Totally distorted music - am I alone?


#1

I am new on here, but would just like to ask:
I have deteriorating hearing (one ear Moderate, the other Severe), and I have UK NHS hearing aids in each ear. Whilst I fully accept that at 70 years old, loss of hearing is just a fact of life, I don’t understand why the sound of any form of MUSIC (not speech) now sounds so totally distorted.
Only last week I went to our village concert to hear a jazz trio playing some old classics, all superb musicians, but I was unable to even identify what song the pianist was playing. I had to rely on recognising the song from the words of the vocalist!
So I’d just like to know, is this normal, or am I unusual in this respect? If fairly common, then I’ll simply accept it.
Any comments gratefully received. Thanks.


#2

Are you talking about with your hearing aids? Hearing aids can do several things that help with speech understanding, but that would distort music. 1) They (hearing aids) amplify soft sounds more than loud sounds. Makes soft speech easier to understand, but messes up the dynamics (difference between loud and quiet sounds) in music. 2) Some hearing aids lower the frequency of high sounds to make them audible again. This can make things sound out of tune. 3) Hearing aids will sometimes eliminate very loud sounds entirely. All of these things can contribute to hearing aids distorting music. If your hearing aids have the ability to have separate programs, ask your audiologist for a music program. Many of these effects can be mitigated.


#3

I have had exactly the same issues. Music has always been a big part of my life. I paid for my college education singing in acapella groups. Some of the things members such as MDB have suggested may be the reason. I have the capability to program my KS8S, so I am going to play with that a little.


#4

Thanks MDB, your reply is really helpful and informative.
I was talking about what I hear, so I need to try with and without hearing aids.
Either way, you’ve answered my question so I’ll look into a music prog for my aids.
Like DanTheMan, music was also a big part of my life, being a finger-picker.
Great to have your input.
Much appreciated.


#5

Agreed. Keep in mind that hearing aids are primarily designed to optimize speech comprehension. Music can and by default often does lose something in the translation. The hearing aid companies know that natural sounding music is very important to many of their customers as well–you’re not alone in wanting it to be better and feeling like your aids on their current settings are making music sound worse. The technological challenges to accurately reproduce music in hearing aids are formidable and higher than with speech; consider how tiny those hearing aid “microphones” and “speakers” are compared to what musicians use.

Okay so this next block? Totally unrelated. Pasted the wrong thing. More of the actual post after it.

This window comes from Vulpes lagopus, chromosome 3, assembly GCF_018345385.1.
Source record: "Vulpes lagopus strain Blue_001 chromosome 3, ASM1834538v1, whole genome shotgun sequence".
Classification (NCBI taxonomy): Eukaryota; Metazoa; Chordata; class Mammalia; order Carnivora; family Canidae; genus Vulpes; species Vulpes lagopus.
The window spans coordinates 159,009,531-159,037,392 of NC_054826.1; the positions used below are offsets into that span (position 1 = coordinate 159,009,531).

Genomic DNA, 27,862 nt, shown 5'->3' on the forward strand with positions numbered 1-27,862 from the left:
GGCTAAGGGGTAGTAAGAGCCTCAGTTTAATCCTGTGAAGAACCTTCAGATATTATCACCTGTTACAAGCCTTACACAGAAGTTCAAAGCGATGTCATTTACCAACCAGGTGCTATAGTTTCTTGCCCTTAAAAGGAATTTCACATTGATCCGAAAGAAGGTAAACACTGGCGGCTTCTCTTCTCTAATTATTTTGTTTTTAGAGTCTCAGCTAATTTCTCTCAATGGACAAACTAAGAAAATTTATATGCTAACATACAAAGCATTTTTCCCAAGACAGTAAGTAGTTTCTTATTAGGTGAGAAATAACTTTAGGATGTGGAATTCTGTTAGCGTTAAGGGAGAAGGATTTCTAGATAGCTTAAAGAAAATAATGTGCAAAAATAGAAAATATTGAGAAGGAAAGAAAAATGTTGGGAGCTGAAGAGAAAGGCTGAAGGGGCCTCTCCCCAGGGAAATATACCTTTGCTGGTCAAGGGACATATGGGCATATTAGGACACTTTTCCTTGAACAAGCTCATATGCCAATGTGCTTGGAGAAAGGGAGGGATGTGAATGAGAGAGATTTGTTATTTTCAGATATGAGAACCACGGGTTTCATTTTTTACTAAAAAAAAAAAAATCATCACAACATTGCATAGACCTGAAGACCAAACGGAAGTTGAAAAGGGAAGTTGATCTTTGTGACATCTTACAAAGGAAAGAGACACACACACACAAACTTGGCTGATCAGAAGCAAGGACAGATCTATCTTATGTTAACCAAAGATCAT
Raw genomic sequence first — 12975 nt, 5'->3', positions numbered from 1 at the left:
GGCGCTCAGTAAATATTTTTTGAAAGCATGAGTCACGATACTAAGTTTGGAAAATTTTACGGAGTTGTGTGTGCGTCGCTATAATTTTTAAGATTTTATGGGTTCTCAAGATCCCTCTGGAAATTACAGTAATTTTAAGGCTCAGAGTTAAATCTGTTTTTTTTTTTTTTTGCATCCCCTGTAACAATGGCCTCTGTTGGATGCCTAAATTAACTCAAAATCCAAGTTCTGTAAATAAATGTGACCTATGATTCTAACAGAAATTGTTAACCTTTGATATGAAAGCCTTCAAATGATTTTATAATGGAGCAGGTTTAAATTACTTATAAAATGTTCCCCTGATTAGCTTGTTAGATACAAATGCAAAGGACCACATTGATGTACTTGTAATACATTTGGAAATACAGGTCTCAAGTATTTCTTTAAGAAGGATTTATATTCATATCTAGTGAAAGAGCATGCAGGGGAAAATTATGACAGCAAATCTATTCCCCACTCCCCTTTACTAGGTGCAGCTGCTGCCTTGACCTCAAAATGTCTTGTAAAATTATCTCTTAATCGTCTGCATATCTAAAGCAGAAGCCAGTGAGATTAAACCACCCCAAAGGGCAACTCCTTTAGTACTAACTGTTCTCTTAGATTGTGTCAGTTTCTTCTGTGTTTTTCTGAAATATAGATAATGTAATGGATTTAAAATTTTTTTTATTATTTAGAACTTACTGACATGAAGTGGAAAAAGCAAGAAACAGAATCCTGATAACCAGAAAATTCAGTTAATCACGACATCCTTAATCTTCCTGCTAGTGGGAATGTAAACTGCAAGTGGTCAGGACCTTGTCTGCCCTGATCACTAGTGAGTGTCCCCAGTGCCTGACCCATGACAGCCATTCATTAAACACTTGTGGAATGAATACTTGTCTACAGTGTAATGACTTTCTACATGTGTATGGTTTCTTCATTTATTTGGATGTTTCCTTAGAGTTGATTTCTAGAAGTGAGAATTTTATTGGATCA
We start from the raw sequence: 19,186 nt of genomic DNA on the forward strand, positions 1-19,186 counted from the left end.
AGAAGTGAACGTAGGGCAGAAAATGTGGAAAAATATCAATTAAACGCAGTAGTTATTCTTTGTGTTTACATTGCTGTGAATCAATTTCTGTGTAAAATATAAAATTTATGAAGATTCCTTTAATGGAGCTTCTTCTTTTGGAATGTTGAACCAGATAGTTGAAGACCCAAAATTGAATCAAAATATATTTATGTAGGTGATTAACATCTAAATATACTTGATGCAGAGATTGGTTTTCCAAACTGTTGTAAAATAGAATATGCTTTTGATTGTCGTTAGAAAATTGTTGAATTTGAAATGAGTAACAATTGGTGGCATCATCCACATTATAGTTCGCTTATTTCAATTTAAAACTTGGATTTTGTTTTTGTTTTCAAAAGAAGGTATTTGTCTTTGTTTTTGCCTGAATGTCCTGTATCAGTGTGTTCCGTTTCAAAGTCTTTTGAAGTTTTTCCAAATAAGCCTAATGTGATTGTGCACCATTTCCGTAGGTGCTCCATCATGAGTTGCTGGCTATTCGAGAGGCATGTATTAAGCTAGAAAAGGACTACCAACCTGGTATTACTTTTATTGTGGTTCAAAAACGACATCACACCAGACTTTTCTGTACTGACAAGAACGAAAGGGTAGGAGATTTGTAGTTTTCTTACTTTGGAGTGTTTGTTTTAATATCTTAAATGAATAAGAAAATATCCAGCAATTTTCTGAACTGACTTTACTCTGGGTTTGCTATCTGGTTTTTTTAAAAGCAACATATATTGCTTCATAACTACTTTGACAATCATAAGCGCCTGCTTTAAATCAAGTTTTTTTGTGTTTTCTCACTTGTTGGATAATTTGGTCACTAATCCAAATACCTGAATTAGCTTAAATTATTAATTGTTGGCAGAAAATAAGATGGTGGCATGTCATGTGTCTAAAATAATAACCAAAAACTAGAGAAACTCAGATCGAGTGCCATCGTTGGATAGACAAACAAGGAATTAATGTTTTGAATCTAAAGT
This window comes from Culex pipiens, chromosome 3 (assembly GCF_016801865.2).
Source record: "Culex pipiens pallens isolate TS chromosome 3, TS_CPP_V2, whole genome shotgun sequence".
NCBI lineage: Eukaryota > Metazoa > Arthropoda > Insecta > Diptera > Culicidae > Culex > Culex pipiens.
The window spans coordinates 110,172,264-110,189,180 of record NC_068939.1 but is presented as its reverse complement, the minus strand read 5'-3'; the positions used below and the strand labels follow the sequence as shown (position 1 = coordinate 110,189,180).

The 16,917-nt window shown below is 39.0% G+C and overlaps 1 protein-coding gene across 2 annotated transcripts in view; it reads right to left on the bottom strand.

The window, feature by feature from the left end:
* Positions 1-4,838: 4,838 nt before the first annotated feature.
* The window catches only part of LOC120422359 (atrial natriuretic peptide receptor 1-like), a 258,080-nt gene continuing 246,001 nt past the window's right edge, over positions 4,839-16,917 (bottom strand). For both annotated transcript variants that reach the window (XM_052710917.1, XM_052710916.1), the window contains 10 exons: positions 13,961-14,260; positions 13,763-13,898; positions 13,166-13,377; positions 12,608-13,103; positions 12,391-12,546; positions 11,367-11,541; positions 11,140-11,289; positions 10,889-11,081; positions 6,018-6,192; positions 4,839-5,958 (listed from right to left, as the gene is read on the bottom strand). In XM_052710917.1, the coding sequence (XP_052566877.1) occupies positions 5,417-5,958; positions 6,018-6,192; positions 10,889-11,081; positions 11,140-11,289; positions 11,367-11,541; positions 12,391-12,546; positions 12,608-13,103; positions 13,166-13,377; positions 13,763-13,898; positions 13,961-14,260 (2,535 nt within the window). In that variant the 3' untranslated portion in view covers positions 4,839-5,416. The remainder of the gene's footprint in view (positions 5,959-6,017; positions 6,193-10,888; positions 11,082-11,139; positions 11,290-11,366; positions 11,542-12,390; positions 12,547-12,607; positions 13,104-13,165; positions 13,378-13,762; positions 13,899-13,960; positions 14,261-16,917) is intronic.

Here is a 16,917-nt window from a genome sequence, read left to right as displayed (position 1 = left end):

Different models of hearing aids, different ways of getting the sound into your ear (in terms of earmolds,or dome style, and so on), whether you most often listen to music live, through speakers, or through headphones, and different program options and settings available to the audiologist for the aids you’re using are all adjustable variables.

I wouldn’t say your audiologist can make music sound as good with hearing aids as it did if and when your hearing was perfect (that doesn’t happen with speech, either), but your audiologist can probably help you find some combination of the variables above to make music sound much better than it does to you now. This may take a number of sessions with trial-and-error adjustments.


#6

You might look into the new ReSound LiNX Quattro. Music listening is quite spectacular! Even streamed music via my iPhone is very decent. But listening to music, or movie soundtracks, through the air via my TV’s soundbar and subwoofer is simply wonderful!


#7

I found music distorted for the last year, even with my music program. I was amazed and delighted that the switch from domes for my BTE hearing aids to molds made even cheap car radios sound soooooo much better.


#8

I am also new here. I have two thoughts to share.

First, I am just trailing a hearing aid this week. I am not a regular hearing aid wearer (yet).

When I listen to quiet music (without the aids) it sounds clear, though I am missing the high frequencies. But if the music gets loud, I start to perceive it as badly distorted. The “distortion” sounds exactly like what happens when an electronic amplifier is overdriven. I experience this distortion even with music that has no amplification or electronic instruments at all.

With the trial hearing aids, I have only one experience to relate. I went to a college basketball game, where they had a 90-piece brass pep band, which of course is very loud. I went to the farthest corner of the arena and listed to the band with the aids for a few minutes. The music was uncomfortably loud and rather “muddy”. This was with the hearing aid set to the programs “general” and “speach in noise”. Then I switched to the “music” program. The music became clearer, much louder, and higher pitch sounds started coming through. (It was also painfully loud; I have hyperacusis).

I believe that for quiet music, this “music” program will sound good to me.

This trial hearing aid is an Oticon Opn 1.


#9

Use the app to turn the volume down on loud music.


#10

No. You are not alone. Most sounds are great with my Phonak Virto B70 titaniums except music. Music sounds like it has a trill in it. My previous hearing aids did not do that. My AuD is working on it with me and I hope we can find a solution.